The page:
Saturday, March 31, 2012


Every now and then, I decide to do something different. Take a break from the standard action shooter beat'em up whatever, and just relax. And this time, that something different is Journey.
Made by thatgamecompany, the creators of Flower (which Maggie mentioned in her demo round-up), Journey is a bit more involved than the relaxed petal guiding that is Flower. You play as a traveler, making your way through a vast desert towards a glowing mountain far in the distance. The mechanics are simple: move towards the mountain with the left stick, look around with either the right stick or by tilting the controller. Shortly into your journey, you will discover a scarf that allows you to jump and fly as long as it is magically charged, and throughout the various levels you can collect golden fragments that extend the length of the your scarf (allowing you to jump and fly farther before running out of charge). Your character sings at the press of a button (holding the button has the character sing a louder note), which is the primary means of interacting with the world, and with other players. Environments are beautiful, and it's a ton of fun flying around when you have a longer scarf.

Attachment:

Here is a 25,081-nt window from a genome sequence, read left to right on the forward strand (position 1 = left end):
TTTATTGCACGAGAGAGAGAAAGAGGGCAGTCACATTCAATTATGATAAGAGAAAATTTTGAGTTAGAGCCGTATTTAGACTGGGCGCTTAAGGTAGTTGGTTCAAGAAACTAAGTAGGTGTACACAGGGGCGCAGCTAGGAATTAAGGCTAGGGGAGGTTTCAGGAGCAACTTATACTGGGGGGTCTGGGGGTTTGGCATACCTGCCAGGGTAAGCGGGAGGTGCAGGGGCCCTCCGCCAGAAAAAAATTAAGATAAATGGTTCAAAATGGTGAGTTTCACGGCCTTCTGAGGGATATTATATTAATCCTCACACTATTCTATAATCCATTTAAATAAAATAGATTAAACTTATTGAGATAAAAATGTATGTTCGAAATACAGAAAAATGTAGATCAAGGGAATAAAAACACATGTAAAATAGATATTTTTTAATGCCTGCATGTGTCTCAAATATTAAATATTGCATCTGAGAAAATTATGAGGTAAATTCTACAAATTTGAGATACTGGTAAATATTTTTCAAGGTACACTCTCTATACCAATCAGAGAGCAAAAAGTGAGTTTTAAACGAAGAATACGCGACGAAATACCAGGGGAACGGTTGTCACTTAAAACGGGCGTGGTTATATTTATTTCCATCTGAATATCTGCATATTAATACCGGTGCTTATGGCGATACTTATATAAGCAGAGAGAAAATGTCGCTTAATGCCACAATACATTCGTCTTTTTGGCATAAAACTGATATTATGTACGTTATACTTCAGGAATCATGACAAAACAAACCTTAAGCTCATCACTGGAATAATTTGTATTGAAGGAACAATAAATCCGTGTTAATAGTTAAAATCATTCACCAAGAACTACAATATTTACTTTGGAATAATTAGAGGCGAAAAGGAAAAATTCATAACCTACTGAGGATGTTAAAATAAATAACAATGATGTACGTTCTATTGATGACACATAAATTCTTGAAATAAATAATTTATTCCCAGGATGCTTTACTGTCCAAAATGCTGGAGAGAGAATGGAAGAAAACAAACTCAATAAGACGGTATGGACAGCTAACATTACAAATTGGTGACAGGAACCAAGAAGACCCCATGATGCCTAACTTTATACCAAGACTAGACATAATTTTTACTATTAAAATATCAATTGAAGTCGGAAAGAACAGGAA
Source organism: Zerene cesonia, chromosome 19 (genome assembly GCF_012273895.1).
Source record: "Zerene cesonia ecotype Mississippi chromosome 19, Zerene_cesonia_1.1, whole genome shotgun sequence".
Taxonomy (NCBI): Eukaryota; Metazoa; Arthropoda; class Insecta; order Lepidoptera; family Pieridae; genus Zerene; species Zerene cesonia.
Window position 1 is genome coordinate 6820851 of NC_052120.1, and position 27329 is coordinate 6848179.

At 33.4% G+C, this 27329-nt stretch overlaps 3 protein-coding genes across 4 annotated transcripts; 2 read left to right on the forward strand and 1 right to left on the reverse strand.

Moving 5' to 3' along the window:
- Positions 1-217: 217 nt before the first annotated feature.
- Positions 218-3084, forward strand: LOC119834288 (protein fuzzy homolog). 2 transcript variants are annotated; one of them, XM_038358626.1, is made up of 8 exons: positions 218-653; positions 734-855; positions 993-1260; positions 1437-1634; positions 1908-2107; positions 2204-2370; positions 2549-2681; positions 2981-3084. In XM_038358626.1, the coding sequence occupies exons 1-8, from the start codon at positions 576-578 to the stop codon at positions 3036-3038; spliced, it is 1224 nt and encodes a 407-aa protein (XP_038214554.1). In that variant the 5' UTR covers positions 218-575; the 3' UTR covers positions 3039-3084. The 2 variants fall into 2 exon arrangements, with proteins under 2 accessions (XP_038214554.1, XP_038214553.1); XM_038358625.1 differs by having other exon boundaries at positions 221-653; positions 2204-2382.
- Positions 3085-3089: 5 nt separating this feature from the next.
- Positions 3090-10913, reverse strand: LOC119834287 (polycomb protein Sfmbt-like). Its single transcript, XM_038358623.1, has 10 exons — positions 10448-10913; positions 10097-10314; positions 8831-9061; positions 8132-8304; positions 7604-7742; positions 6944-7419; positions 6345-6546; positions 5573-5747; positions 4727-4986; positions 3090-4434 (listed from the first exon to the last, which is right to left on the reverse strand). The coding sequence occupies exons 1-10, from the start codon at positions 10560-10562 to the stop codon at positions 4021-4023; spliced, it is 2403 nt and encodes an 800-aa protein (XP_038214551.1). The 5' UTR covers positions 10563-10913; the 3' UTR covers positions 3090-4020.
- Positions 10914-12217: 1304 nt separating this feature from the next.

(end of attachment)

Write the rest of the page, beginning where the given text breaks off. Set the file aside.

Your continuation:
Speaking of other players, Journey's 'multiplayer' is among the most intriguing I've ever encountered. Though your journey is usually a lonely one, you can and will encounter other travelers along the way. There isn't much you can do in the way of interaction. The only way you can interact with the other players is through your character's singing, which replenishes your companion's scarf, to provide some incentive to sticking together and cooperating. However, it's hard to convey much of a message through the simple chimes your characters make, unless by some coincidence both you and your companion are fluent in Morse code. Despite this lack of ability to communicate, or perhaps because of it, I felt far closer to my companion in Journey than essentially anybody else I have interacted with in games or on the internet. In particular, I think my experience of the final chapter would have been significantly different (though I don't know that it would have been worse) had I not had a companion for almost the entire chapter.
I don't have much else to say about Journey, so I'll end it here. In short, Journey is an extremely unique experience, the best words I can come up with to describe it are gorgeous and tranquil. I highly recommend it to anybody looking for something different.

No comments:

Post a Comment